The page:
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Turkish Lentil Balls with an Ayurvedic Twist

Turkish Lentil Balls with Bulgur with an Ayurvedic Twist – Mercimek Köftesi

This vegetarian ball is one of the most popular appetizers of Turkish cuisine. This well loved Turkish dish is healthy and delicious especially for Vata and Pitta people. As a very easy vegetarian recipe, you just combine cooked red lentils and bulgur with special spices and seasoning and shape into balls. Perfect for entertaining a crowd.

Ayurvedic Chart
• Dosha Effect : VP – K+
• Rasa: Sweet, Astringent
• Virya: Cooling
• Vipaka: Sweet
• Qualities: Heavy, Soft
• Actions on the Doshas: Tridoshic (if cooked with a little oil and bitter spices good for Kapha too)
• Action on the mind: Sattvic

Ingredients

• 1 cup red lentils- washed and drained
• 1.5 cups dinkel bulgur- cracked wheat washed and drained
• 3 cups hot water
• 1 bunch fresh parsley, finely chopped
• 6-7 green pepper, finely chopped
• 2 tbsp tomato paste
• 1 tbsp pepper paste (not hot)
• 1 tsp freshly grounded black pepper
• 1 tsp cumin
• 1 tsp fenugreek powder
• 1 tsp turmeric powder
• 1 tsp ginger powder
• 1 tsp hingu powder
• 1 tsp coriander seed
• 1 tsp black mustard seed
• 2 tsp Vata churna -including fennel seed, anise seed, cumin seed, turmeric powder, ginger powder
• 1 tbsp cow ghee oil
• 1 tbsp pure olive oil – cold press
• 1 cos lettuce leaves separated


Cook's notes
• Oven temperatures are for conventional; if using fan-forced (convection), reduce the temperature by 20˚C.
• As a traditional touch you can add fresh scallion and onion, finely diced and fried in olive oil, but I do not use it in my any traditional and Ayurvedic recipes because they are Tamasic and not appropriate for a Yogic diet.

Instructions
1. Put cow ghee into the pan and heat. Add Vata churna helping digestion and gas especially for Vata people. Mustard seed, coriander seed, turmeric powder and ginger powder. Stir them for 20 seconds to uncover their specialties. Add washed red lentil and dinkel bulgur into the pan and stir them for a few seconds.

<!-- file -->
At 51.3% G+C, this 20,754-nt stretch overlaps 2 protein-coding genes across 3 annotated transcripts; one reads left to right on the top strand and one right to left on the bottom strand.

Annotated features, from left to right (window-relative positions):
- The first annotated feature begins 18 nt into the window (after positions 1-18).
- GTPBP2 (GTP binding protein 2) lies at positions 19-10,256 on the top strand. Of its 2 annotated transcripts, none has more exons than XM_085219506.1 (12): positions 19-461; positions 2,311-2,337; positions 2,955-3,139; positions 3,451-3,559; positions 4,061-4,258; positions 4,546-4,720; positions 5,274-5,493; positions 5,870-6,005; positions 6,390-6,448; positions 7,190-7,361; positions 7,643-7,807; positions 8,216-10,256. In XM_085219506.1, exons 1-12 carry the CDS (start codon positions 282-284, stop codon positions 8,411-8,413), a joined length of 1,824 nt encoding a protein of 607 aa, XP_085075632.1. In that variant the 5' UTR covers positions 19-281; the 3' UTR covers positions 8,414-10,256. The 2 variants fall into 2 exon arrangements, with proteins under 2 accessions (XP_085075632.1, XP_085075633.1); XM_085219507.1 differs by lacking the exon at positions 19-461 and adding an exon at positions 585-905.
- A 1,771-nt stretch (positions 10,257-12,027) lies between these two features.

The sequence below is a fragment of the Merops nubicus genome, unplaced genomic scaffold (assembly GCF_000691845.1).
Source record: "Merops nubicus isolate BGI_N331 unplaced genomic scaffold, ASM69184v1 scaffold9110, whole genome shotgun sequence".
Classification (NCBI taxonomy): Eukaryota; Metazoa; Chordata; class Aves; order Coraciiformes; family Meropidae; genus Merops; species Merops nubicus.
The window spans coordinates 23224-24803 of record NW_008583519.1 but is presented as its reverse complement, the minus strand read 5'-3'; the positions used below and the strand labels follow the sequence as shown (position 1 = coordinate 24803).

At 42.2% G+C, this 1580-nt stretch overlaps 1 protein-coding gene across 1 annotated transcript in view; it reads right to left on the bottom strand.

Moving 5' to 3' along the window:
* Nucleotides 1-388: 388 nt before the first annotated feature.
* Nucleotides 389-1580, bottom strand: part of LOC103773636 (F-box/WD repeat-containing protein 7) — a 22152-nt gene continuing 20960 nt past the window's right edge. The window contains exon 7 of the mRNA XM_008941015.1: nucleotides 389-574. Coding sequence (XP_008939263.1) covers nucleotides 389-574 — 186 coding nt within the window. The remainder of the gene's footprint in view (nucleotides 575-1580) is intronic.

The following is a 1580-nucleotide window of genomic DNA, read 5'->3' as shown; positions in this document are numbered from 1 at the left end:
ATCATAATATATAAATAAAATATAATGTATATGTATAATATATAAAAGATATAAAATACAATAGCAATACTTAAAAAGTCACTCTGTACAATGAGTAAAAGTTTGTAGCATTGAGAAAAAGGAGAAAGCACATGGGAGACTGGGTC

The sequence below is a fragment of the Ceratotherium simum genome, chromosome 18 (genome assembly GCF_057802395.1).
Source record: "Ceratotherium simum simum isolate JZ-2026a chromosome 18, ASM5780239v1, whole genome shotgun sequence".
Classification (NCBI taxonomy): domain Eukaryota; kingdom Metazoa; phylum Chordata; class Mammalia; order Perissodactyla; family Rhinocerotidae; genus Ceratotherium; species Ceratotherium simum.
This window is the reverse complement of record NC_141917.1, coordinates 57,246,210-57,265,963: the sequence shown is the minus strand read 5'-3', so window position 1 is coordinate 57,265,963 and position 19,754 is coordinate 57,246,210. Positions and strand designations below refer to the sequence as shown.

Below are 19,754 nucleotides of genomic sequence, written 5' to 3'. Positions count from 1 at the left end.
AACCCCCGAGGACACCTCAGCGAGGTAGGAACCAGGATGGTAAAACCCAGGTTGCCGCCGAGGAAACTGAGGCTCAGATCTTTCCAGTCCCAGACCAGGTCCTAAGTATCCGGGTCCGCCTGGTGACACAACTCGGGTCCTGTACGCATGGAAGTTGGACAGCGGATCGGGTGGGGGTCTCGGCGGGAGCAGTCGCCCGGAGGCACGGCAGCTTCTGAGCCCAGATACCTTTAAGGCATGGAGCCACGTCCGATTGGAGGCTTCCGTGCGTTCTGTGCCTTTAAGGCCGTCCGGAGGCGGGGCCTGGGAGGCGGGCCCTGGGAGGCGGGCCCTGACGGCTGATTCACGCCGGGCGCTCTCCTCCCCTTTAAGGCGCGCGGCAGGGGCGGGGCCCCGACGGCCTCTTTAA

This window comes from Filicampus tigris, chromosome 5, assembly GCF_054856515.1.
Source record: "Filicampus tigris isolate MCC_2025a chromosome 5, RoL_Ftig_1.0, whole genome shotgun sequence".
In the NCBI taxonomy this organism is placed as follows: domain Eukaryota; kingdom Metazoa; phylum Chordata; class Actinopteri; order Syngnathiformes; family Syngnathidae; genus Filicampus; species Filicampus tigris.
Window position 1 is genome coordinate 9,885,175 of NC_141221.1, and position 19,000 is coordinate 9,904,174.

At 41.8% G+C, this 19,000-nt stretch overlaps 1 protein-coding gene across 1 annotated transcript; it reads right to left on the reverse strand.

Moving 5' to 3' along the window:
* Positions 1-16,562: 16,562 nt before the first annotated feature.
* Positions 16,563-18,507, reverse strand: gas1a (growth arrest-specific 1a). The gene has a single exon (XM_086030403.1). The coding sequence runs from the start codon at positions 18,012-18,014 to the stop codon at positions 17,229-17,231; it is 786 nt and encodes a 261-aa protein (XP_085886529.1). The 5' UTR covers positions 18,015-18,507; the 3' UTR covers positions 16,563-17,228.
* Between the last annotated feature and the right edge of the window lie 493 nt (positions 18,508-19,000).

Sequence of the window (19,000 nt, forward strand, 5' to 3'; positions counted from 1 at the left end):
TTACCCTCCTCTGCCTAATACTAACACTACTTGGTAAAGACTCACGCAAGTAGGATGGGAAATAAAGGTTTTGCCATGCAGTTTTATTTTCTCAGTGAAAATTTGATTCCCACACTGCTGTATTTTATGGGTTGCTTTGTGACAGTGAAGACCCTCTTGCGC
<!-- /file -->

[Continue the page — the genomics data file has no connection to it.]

2. Boil the red lentils and dinkel bulgur in the water for about 20 minutes or until soft because dinkel bulgur is harder than conventional bulgur and needs to be boiled longer.

3. If you use conventional bulgur, it does not need to be boiled long and you can add the bulgur to the boiled red lentils in the last 2 minutes. Then cover with a kitchen paper allowing it to absorb the remaining water and to let the bulgur expand.

4. Heat olive oil in a pan and add tomato and pepper pastes into another pan and add fresh green peppers chopped, black pepper, cumin, fenugreek powder. Stir and cook until soft adding half cup of hot water. Put this sauce into the dough balls. Let it cool off. Add fresh parsley chopped and mix through well.

5. Form into thick cigar-shaped patties and roll as balls, -Take walnut size pieces and give them ball or cigar shape in your hands. Keep a little bowl of water close by to wet

4 your hand frequently during this process since the balls mixture will get stuck on your hands.

6. You can either place cos lettuce leaves on a serving plate and put balls on top as in the last picture, or serve balls and lettuce leaves separately as garnish, or skip lettuce leaves completely; however, they really go well together.

By Çağan Cinmoyii Gün Işıklı
Turkish Ayurvedic Counselor & Yoga Instructor

The Three Doshas and the Mind in Ayurveda

By Sarah Moore May 7, 2018

We are able to draw parallels of the metaphorical illustration from the Bhagavad Gita with Krishna and Arjuna riding in a chariot to the ways in which the subdoshas relate to the mind.